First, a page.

8 of the Most Dangerous Viet Cong Booby Traps | History Hit

8 of the Most Dangerous Viet Cong Booby Traps

Amy Irvine

29 Oct 2020

The Vietnam War (1955-1975) effectively became a proxy Cold War battle over communism, with North Vietnam supported by the Soviet Union, China and other communist allies, and the South supported by America and anti-communist allies.

The Viet Cong were the guerrilla force that, with the support of the North Vietnamese Army, fought against South Vietnam and its allies. Despite the superior firepower of the American military, the determination of the Viet Cong was exceptional, and they were experts in utilising their surroundings to create booby traps to hamper America’s ability to pursue them in a retreat.

Booby traps were cheap and relatively simple to make, and the Viet Cong used them to devastating effect. Unlike mines, many of the booby traps laid were made from bamboo which could be hidden from mine detectors, and often worked on their own, meaning traps could be set ahead of time without the need for monitoring.

Many were designed to maim instead of kill – not only did this mean other soldiers were required to remove their wounded colleagues which hampered operations, but it also meant the traps were a psychological weapon as word about them spread. It’s estimated that approximately 11% of deaths and 15% of wounds to American soldiers were caused by booby traps and mines in the Vietnam War.

Here are eight of the most dangerous traps:

1. Punji sticks

Punji sticks were the most infamous of the booby traps used, said to account for 2% of wounds to American soldiers. They were mostly made out of bamboo (though sometimes metal) in varying lengths and width, and had a simple sharpened spike on one end to impale its victim. Sometimes the sticks were smeared with urine, feces or plant poison to also cause infection.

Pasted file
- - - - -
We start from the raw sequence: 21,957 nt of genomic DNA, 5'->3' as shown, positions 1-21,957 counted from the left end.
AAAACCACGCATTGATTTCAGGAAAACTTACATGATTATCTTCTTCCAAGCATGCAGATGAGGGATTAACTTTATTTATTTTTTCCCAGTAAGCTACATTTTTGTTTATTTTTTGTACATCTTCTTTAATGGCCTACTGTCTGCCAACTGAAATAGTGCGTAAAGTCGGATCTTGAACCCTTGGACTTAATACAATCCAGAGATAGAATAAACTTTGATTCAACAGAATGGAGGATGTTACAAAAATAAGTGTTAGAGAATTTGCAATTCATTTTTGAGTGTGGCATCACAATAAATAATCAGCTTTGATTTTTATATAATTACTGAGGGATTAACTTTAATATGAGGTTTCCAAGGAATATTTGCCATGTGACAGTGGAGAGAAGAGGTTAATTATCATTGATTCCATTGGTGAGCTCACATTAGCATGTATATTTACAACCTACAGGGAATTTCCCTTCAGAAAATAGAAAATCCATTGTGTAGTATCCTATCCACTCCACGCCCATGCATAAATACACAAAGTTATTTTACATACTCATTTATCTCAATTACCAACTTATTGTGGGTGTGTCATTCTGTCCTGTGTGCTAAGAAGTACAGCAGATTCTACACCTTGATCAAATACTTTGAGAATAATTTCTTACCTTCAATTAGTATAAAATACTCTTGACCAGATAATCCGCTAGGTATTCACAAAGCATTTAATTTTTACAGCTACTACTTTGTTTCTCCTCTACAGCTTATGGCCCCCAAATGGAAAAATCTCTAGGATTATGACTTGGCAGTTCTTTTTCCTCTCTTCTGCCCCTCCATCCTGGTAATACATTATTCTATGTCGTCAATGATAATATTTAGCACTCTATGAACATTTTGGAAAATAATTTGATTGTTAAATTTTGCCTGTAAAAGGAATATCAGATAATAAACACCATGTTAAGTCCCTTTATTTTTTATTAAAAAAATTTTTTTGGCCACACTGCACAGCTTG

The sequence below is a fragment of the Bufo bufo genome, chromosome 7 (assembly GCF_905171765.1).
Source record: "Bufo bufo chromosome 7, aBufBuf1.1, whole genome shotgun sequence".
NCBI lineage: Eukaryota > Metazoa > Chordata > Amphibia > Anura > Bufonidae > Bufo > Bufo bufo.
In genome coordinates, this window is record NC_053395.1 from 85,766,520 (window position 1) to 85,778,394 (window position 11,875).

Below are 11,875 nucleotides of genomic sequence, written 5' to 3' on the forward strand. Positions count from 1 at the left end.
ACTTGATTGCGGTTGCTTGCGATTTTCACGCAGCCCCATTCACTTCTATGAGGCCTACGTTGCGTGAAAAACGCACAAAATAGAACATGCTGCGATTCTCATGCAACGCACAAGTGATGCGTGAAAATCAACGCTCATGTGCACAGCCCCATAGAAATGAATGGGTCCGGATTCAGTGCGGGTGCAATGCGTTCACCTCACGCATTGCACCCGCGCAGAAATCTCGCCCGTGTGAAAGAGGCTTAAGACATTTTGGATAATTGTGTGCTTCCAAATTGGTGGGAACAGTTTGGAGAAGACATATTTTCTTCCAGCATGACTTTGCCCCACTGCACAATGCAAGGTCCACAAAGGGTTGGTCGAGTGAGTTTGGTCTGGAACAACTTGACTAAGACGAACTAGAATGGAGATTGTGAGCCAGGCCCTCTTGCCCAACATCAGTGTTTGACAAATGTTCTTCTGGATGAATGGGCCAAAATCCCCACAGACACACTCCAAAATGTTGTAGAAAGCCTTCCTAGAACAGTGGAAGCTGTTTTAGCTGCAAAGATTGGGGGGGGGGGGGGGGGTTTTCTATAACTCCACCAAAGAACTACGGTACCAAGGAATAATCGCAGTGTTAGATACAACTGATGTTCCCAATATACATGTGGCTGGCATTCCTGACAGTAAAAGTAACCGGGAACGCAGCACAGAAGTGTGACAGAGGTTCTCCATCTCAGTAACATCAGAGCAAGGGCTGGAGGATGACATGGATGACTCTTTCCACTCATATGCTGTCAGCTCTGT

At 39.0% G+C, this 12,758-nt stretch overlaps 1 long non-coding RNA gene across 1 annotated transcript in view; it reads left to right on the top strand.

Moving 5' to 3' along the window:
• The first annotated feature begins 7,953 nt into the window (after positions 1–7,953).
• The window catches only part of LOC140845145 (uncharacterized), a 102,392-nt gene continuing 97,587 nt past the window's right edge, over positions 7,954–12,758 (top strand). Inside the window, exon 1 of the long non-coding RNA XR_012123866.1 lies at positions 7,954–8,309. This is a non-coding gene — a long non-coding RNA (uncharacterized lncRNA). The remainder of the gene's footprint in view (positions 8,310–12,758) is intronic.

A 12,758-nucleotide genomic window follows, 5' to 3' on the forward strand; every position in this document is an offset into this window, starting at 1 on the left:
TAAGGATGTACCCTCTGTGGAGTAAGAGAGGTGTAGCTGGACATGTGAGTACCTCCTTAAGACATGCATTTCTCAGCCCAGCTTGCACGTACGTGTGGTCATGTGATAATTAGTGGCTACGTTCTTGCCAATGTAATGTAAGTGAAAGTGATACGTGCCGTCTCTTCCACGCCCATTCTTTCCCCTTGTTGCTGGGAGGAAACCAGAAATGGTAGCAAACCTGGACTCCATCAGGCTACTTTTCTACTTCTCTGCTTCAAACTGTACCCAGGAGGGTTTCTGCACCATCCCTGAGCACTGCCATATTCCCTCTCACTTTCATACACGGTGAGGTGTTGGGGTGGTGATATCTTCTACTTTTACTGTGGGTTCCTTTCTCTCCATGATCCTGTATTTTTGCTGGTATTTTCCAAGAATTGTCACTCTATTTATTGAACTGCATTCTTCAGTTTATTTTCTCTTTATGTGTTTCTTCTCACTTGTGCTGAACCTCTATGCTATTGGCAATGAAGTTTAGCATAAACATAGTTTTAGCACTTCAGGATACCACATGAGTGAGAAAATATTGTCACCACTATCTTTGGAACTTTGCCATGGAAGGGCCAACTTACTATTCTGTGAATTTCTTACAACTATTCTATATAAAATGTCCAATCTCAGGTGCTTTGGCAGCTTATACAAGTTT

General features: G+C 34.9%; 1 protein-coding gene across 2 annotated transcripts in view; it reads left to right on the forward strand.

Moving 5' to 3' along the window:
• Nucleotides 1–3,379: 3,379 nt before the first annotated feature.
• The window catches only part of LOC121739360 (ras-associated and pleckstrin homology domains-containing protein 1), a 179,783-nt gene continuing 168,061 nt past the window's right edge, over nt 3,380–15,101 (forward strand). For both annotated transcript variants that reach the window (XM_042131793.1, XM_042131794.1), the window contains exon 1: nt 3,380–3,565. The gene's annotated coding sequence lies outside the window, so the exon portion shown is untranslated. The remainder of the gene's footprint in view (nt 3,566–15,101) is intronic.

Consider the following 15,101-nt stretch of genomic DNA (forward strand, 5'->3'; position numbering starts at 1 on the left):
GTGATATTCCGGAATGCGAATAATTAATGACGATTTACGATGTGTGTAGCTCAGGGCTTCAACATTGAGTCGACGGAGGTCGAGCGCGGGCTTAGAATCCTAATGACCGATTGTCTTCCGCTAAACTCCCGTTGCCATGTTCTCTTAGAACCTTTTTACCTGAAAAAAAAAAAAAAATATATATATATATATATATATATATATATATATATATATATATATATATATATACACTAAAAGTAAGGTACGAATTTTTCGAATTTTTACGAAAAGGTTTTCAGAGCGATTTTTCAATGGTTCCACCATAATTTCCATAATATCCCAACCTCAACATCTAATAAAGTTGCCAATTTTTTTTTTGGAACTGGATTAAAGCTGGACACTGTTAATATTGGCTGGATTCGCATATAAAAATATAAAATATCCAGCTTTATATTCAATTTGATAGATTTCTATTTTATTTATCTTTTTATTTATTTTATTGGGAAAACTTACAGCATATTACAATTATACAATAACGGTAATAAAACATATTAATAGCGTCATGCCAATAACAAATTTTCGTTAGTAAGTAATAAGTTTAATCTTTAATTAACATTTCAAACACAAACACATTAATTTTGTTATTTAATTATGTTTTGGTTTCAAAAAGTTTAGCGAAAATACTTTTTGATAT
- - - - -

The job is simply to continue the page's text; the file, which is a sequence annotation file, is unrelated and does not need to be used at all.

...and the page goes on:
The sticks were often jammed into camouflaged pits dug in areas likely to be passed through by American troops, which soldiers would then fall in to and become impaled. The point of penetration was usually in the lower leg area, with the sticks not necessarily meant to kill but rather designed to would or slow down a unit whilst victims were evacuated.

Punji stick booby trap with bamboo spikes – Cu Chi tunnels. (Image Credit: Jorge Láscar / CC).

Sometimes the sticks pointed downwards at an angle, with soldiers stepping into a pit unable to remove their leg without causing further damage. Occasionally the Viet Cong would dig pits beside each other, so when a soldier fell in and needed help, his colleague would then get trapped in the pit next door.

Punji sticks were also used in conjunction with barbed wire, in tunnels and sometimes deployed in preparation for an ambush in areas where soldiers might be expected to take cover, thus impaling themselves in the process.

2. Grenade Traps

These were usually placed along tunnel bases or in a stream. One side of a string was attached to a stake rising up from the floor, with the other side attached to the safety pin in the grenade. When a soldier tripped the wire, the grenade would detonate.